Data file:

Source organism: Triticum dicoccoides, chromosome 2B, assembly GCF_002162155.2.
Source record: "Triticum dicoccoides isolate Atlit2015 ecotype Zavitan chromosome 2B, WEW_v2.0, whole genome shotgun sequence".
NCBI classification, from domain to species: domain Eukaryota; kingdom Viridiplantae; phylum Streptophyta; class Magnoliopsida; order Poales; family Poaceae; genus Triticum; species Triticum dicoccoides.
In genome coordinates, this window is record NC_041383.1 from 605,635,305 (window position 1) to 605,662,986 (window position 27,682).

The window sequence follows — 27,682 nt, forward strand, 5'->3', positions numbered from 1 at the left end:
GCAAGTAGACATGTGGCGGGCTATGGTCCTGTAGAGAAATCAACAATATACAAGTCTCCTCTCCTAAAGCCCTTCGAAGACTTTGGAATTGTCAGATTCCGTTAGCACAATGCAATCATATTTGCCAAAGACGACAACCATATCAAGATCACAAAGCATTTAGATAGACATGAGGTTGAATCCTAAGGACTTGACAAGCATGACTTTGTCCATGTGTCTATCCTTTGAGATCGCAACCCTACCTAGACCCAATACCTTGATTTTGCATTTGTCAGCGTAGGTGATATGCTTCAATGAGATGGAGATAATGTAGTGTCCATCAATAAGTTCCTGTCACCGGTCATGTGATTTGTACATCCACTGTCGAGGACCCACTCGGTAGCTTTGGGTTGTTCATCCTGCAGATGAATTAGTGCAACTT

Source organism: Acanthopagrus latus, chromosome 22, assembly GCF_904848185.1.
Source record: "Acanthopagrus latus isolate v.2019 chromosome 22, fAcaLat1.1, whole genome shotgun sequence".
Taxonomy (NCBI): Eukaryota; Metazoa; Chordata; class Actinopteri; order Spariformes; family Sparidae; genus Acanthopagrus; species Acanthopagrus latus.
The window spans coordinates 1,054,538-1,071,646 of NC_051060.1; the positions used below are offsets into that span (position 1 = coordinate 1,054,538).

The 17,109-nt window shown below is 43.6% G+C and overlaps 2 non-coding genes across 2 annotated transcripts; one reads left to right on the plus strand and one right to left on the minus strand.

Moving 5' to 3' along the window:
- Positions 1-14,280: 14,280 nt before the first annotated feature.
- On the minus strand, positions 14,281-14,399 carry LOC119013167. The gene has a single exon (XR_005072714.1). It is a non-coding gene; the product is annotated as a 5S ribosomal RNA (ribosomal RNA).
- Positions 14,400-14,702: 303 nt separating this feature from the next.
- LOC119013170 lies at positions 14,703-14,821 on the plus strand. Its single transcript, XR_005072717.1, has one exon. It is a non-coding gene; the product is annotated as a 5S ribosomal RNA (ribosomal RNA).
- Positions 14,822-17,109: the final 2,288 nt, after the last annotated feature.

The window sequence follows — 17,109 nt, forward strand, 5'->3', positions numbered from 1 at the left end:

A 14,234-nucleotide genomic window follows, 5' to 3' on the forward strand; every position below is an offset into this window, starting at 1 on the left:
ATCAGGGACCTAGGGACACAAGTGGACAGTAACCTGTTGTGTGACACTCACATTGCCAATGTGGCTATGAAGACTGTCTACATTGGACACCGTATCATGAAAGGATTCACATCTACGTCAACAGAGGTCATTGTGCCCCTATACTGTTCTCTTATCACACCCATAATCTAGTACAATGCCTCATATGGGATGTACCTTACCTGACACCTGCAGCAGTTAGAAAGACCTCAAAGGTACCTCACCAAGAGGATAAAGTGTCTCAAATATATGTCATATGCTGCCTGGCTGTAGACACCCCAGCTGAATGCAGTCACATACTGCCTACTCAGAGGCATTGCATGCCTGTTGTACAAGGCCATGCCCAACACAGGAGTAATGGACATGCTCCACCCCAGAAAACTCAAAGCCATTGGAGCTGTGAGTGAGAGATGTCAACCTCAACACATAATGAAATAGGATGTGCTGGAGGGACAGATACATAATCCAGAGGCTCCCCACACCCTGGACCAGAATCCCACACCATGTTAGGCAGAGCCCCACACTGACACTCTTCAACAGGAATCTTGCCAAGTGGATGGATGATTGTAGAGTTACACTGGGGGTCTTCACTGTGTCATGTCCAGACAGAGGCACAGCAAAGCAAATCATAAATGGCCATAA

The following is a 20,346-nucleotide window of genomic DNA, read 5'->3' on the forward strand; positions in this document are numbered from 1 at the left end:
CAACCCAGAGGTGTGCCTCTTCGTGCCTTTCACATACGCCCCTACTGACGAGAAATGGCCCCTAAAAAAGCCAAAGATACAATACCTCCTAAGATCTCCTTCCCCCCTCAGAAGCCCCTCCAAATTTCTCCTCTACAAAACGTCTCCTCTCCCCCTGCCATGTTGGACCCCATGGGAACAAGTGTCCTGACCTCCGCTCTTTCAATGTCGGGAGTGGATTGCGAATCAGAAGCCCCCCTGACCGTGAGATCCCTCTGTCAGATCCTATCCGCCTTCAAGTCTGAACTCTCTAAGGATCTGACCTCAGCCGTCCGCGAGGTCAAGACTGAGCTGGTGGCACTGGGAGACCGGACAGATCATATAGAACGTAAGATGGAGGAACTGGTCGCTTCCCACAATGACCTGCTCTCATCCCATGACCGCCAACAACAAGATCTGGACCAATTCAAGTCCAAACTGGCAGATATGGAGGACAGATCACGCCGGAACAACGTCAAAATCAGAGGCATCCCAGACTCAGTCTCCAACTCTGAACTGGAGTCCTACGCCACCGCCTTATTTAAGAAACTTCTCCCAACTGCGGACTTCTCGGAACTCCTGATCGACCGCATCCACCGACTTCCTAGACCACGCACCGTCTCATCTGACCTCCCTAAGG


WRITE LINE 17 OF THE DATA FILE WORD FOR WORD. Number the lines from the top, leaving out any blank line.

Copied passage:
- Positions 14,822-17,109: the final 2,288 nt, after the last annotated feature.